In her decision, the ALJ evaluated both Dr. James's opinion that Sanford's symptoms would frequently interfere with his ability to pay attention and concentrate and her opinion on Sanford's capacities for standing, walking, and sitting, which she drew from Mr. Otis's FCE. As for the latter, the ALJ gave that opinion "less weight" for the same reasons she gave less weight to Mr. Otis's opinions. But if the reasons the ALJ gave are insufficient to support her decision to discount Mr. Otis's opinions, they are not good reasons to discount the opinion of a treating source such as Dr. James.
Moreover, while the ALJ did not conduct a controlling-weight analysis, it is difficult to see how Dr. James's opinions are not entitled to controlling weight. They are supported by Mr. Otis's FCE testing, and they do not appear to be inconsistent with any other substantial evidence in the record. However, the court will leave the question of controlling weight to be resolved on remand. At this point, it is sufficient to say that the ALJ did not give good reasons for discounting Dr. James's opinions.
Of course, the ALJ's mishandling of the opinions of Mr. Otis and Dr. James with regard to Sanford's capacity for walking and sitting would be essentially moot if there were substantial evidence to support the ALJ's determination that Sanford could "stand, walk, and sit for six hours each per day," Tr. 123. There is not.
For the standing/walking/sitting limitation in Sanford's RFC, the ALJ relied on the RFC assessment authored by Dr. Jaffe. "The opinions of state agency consultant physicians . . . must be supported by the record to provide substantial evidence for an ALJ's findings." Ledoux v. Acting Comm'r, Soc. Sec. Admin., No. 17-cv-707-JD, 2018 WL 2932732, at *4 (D.N.H. June 12, 2018) (citing Social Security Ruling 96-6p, 1996 WL 374180, at *2 (S.S.A. July 2, 1996)). But "[i]f the state agency consultant reviewed only part of the record, the opinion cannot provide substantial evidence to support [and] ALJ's residual functional capacity assessment if later evidence supports the claimant's limitations." Id. (citing McGowen v. Colvin, No. 15-cv-329-JD, 2016 WL 1029480, at *6 (D.N.H. Mar. 15, 2016); Avery v. Acting Comm'r, Soc. Sec. Admin., No. 17-cv-443-JD, 2018 WL 2376507, at *4 (D.N.H. May 24, 2018)). Here, later evidence, in the form of Mr. Otis's test results, supports limitations greater than those included in Dr. Jaffe's RFC assessment. Specifically, Mr. Otis's testing supported a determination that Sanford could perform two hours and forty minutes per day of walking and the same amount of sitting, rather than the six hours each that Dr. Jaffe indicated in his opinion. And Mr. Otis's testing supported a determination that Sanford could sit for only 15 minutes at a time, rather than "on a sustained basis," Tr. 150, 162, as Dr. Jaffe had found. Accordingly, Dr. Jaffe's opinion cannot stand as substantial evidence supporting the standing/walking/sitting component of the ALJ's RFC.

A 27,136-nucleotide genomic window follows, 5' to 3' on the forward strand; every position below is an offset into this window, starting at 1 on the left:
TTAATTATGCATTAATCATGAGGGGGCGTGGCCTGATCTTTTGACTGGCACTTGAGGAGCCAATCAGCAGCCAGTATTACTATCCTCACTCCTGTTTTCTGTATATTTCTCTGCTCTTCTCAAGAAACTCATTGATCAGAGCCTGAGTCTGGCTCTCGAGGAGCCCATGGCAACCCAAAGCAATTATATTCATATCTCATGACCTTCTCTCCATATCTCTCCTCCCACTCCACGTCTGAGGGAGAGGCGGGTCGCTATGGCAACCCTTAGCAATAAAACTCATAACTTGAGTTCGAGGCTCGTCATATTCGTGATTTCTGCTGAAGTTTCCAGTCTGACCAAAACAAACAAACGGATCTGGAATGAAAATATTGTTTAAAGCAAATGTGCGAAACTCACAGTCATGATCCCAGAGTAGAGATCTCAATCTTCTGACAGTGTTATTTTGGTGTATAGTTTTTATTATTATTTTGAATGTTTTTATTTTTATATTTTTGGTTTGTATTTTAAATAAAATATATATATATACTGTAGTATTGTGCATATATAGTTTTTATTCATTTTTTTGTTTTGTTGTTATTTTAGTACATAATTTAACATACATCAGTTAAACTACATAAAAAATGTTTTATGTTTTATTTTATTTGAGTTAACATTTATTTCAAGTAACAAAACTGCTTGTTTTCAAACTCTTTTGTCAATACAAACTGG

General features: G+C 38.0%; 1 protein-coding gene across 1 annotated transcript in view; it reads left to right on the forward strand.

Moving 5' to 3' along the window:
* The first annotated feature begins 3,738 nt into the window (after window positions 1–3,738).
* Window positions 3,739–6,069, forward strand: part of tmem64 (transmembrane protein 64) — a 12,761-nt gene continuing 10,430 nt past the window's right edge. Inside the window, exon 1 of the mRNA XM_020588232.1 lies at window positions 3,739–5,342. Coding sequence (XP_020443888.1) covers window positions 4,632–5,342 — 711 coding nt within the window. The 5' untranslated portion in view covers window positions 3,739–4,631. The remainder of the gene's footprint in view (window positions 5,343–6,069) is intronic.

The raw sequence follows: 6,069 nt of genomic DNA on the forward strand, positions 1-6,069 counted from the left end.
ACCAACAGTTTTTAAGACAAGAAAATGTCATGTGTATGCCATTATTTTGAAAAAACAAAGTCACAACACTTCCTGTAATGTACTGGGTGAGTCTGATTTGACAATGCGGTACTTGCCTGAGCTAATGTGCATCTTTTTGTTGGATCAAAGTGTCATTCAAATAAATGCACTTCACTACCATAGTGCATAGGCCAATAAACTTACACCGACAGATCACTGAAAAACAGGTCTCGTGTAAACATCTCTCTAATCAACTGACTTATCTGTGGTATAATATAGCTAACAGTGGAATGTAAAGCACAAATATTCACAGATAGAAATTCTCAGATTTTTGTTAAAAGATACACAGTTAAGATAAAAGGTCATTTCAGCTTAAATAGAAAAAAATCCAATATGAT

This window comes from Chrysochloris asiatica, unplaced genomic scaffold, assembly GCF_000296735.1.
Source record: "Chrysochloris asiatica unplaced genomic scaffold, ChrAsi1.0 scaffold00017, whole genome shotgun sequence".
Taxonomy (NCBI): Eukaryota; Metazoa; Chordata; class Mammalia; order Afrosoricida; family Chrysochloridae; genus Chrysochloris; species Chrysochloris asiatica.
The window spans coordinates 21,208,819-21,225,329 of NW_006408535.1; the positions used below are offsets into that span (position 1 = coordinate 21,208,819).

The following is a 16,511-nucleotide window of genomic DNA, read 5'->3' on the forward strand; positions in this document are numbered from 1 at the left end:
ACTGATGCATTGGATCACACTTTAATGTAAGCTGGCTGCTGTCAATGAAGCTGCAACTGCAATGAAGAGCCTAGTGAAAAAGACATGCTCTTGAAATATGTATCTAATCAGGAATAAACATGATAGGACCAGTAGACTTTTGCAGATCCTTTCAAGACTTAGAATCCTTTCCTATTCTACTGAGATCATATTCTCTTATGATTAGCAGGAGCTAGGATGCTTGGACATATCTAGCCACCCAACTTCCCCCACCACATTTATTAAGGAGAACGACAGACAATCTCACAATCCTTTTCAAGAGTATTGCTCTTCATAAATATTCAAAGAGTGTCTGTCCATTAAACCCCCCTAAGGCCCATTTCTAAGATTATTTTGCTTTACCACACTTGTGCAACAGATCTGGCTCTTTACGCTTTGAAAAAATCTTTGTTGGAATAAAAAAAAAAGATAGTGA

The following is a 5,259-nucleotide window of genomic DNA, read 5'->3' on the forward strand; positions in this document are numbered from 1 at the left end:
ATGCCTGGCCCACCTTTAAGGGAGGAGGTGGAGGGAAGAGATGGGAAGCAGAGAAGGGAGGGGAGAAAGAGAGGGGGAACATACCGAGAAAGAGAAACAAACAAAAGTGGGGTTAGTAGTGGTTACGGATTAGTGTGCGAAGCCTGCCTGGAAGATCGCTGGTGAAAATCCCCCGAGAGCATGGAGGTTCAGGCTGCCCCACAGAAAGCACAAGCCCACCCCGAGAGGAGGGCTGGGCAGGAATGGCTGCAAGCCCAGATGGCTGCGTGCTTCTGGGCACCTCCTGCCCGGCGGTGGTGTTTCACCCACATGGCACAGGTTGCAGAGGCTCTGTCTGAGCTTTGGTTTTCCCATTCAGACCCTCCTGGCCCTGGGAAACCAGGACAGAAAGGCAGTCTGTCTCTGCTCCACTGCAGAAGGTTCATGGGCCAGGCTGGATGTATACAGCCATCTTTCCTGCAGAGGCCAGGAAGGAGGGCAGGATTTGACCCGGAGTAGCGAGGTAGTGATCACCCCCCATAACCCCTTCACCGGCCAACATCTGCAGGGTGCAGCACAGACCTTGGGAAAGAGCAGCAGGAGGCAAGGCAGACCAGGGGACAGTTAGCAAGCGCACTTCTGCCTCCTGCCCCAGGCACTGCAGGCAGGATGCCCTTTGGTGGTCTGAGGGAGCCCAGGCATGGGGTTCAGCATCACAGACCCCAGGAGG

Stated another way, "[a]n ALJ may rely on an RFC opinion of a non-examining consultant when the consultant has not examined the full medical record where the medical evidence postdating the reviewer's assessment does not establish any greater limitations . . . or where the medical reports of claimant's treating providers are arguably consistent with, or at least not 'clearly inconsistent' with, the reviewer's assessment." Levasseur v. Berryhill, No. 16-cv-431-JL, 2018 WL 1392906, at *3 (D.N.H. Mar. 20, 2018) (citing Strout v. Astrue, Civil No. 08-181-B-W, 2009 WL 214576, at *8-9 (D. Me. Jan. 28, 2009; Rose v. Shalala, 34 F.3d 13, 18 (1st Cir. 1994); Torres v. Comm'r of Soc. Sec., Civil No. 04-2309 (DRD/GAG), 2005 WL 2148321, at *1 (D.P.R. Sept. 6, 2005)).
Time will tell whether or not Sanford can carry his burden of proving that he is disabled and, as a result, entitled to DIB and SSI. However, because the RFC underpinning the ALJ's decision in this case is not supported by substantial evidence, remand is required.
For the reasons given, the Acting Commissioner's motion for an order affirming her decision is denied, and Sanford's motion to reverse that decision is granted to the extent that the case is remanded to the Acting Commissioner for further proceedings, pursuant to sentence four of 42 U.S.C. § 405(g). The clerk of the court shall enter judgment in accordance with this order and close the case.
Document no. 13.
Document no. 11. --------
Joseph N. Laplante
United States District Judge Dated: September 12, 2018 cc: D. Lance Tillinghast, Esq.
Robert J. Rabuck, AUSA